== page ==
- China’s Central Bank Cuts Interest Rates (WSJ)
- Chinese Stocks Crash Again to Extend Biggest Plunge Since 1996 (BBG)
- China cuts rates, reserve ratio to aid economy as stocks sink (Reuters)
- Wall St. suffers worst day in four years, S&P confirms correction (Reuters)
- Europe's Stocks Head for Best Day Since 2011 (BBG)
- Market turmoil clouds Fed rate outlook (FT)
- For All Its Heft, China’s Economy Is a Black Box (WSJ)
Brazil's flagging economy, which is mired in stagflation and remains a slave both to China and to what looks like intractable political turmoil, has destroyed nearly 550,000 jobs YTD. As Barclays notes, " [the July] print is compatible with 140,939 job eliminations, pretty close to the historical low of -154,355 in June."
It's a case of economic policy run amuck. Real estate development can boost the economy, under the right conditions: lots of jobs and economic activity get generated when homes are built or refurbished. And there is the wealth effect when home prices rise. But when taken to extremes - as it is today and was in the previous economic cycle consumer spending gets squeezed out in order to pay mortgages and rent. It becomes an incredibly unproductive use of capital. Simply put, we have a surge in college-age prostitution and it's the Fed's fault. It gives new meaning to the term "perverse monetary policies"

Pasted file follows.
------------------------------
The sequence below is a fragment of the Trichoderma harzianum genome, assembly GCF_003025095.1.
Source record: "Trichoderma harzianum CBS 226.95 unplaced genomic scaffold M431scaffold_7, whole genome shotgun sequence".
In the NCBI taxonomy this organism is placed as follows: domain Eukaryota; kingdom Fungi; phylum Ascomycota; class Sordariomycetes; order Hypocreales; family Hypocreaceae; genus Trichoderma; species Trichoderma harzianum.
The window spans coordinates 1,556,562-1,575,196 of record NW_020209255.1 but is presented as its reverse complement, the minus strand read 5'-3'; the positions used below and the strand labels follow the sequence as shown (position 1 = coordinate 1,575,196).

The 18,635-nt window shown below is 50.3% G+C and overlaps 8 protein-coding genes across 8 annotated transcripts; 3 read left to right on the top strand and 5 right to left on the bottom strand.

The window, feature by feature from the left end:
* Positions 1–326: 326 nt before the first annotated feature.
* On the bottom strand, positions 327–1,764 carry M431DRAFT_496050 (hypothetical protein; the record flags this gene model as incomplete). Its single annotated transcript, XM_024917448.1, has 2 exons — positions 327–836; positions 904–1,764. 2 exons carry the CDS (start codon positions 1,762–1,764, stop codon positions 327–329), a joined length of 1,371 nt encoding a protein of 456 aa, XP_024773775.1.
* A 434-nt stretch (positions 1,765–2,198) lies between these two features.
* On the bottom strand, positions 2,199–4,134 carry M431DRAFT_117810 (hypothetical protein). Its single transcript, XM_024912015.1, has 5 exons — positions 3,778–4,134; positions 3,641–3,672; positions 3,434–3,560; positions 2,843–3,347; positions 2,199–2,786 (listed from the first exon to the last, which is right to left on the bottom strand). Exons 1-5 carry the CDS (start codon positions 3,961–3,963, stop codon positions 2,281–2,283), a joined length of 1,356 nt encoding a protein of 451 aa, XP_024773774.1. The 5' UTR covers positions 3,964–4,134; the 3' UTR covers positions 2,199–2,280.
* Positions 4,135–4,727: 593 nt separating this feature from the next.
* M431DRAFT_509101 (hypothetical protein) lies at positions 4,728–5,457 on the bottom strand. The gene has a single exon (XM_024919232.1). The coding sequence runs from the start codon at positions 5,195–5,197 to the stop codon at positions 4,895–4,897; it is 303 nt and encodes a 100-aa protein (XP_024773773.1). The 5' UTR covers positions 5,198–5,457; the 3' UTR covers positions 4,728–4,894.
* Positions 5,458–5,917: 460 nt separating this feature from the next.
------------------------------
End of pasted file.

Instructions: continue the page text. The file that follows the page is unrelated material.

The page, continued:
"We conclude that, under current circumstances, it is only a matter of time until Brazil loses its investment grade status."
The correction may soon morph into a full-fledged bear market if the Fed makes good on its supposed intentions to raise interest rates this year. Have no illusions, while most market observers are quick to blame the sell-off on China, this market was given life by the Fed, and the Fed is the only force that will keep it alive. Unfortunately for the Fed, it won't be able to get away with doing nothing for too much longer. Events may soon force it to show its hand. Then perhaps some may notice that the Fed is holding absolutely nothing and has been bluffing the entire time.
By starving investors of safe return, activist Fed policy has promoted repeated valuation bubbles, and inevitable collapses, in risky assets. On the basis of valuation measures having the strongest correlation with actual subsequent market returns, we fully expect the S&P 500 to decline by 40-55% over the completion of the current market cycle. The only uncertainty has been the triggers.
Following the recent broad market selloff which has taken all US stock indices into the red for 2015 and in some cases, red for the past 52 weeks, the real question traders should be asking themselves now that the power and potentcy of central bank intervention is increasingly questioned is whether stocks are now fundamentally cheap or at least, "fairly" valued. The answer, as SocGen's Andy Lapthorne points out, is a resounding no.
The last three times inflation expectations tumbled this low, the Fed was about to launch QE1, QE2, Operation Twist and QE3.
Three weeks ago, "something just snapped." Now, it is getting worse by the day.